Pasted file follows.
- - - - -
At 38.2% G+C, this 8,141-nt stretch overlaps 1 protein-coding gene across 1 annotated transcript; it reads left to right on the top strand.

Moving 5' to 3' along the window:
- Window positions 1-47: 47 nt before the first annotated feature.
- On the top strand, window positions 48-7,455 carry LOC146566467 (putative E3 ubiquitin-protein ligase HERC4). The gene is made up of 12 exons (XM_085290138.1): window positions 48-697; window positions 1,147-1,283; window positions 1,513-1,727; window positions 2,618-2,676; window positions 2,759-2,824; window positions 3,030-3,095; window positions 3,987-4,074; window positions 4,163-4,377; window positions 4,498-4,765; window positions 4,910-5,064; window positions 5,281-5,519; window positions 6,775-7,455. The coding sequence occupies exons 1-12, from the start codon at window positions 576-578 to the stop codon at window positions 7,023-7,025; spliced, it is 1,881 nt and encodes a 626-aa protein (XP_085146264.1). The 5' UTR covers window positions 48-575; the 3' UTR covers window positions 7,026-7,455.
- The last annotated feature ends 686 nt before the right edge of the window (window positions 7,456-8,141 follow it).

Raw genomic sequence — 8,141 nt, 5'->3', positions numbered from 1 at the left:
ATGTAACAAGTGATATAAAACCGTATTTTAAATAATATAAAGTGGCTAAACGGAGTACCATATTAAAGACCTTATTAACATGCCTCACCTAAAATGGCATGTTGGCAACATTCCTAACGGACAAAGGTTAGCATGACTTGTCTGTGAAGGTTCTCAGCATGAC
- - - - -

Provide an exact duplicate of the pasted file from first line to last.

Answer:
At 38.2% G+C, this 8,141-nt stretch overlaps 1 protein-coding gene across 1 annotated transcript; it reads left to right on the top strand.

Moving 5' to 3' along the window:
- Window positions 1-47: 47 nt before the first annotated feature.
- On the top strand, window positions 48-7,455 carry LOC146566467 (putative E3 ubiquitin-protein ligase HERC4). The gene is made up of 12 exons (XM_085290138.1): window positions 48-697; window positions 1,147-1,283; window positions 1,513-1,727; window positions 2,618-2,676; window positions 2,759-2,824; window positions 3,030-3,095; window positions 3,987-4,074; window positions 4,163-4,377; window positions 4,498-4,765; window positions 4,910-5,064; window positions 5,281-5,519; window positions 6,775-7,455. The coding sequence occupies exons 1-12, from the start codon at window positions 576-578 to the stop codon at window positions 7,023-7,025; spliced, it is 1,881 nt and encodes a 626-aa protein (XP_085146264.1). The 5' UTR covers window positions 48-575; the 3' UTR covers window positions 7,026-7,455.
- The last annotated feature ends 686 nt before the right edge of the window (window positions 7,456-8,141 follow it).

Raw genomic sequence — 8,141 nt, 5'->3', positions numbered from 1 at the left:
ATGTAACAAGTGATATAAAACCGTATTTTAAATAATATAAAGTGGCTAAACGGAGTACCATATTAAAGACCTTATTAACATGCCTCACCTAAAATGGCATGTTGGCAACATTCCTAACGGACAAAGGTTAGCATGACTTGTCTGTGAAGGTTCTCAGCATGAC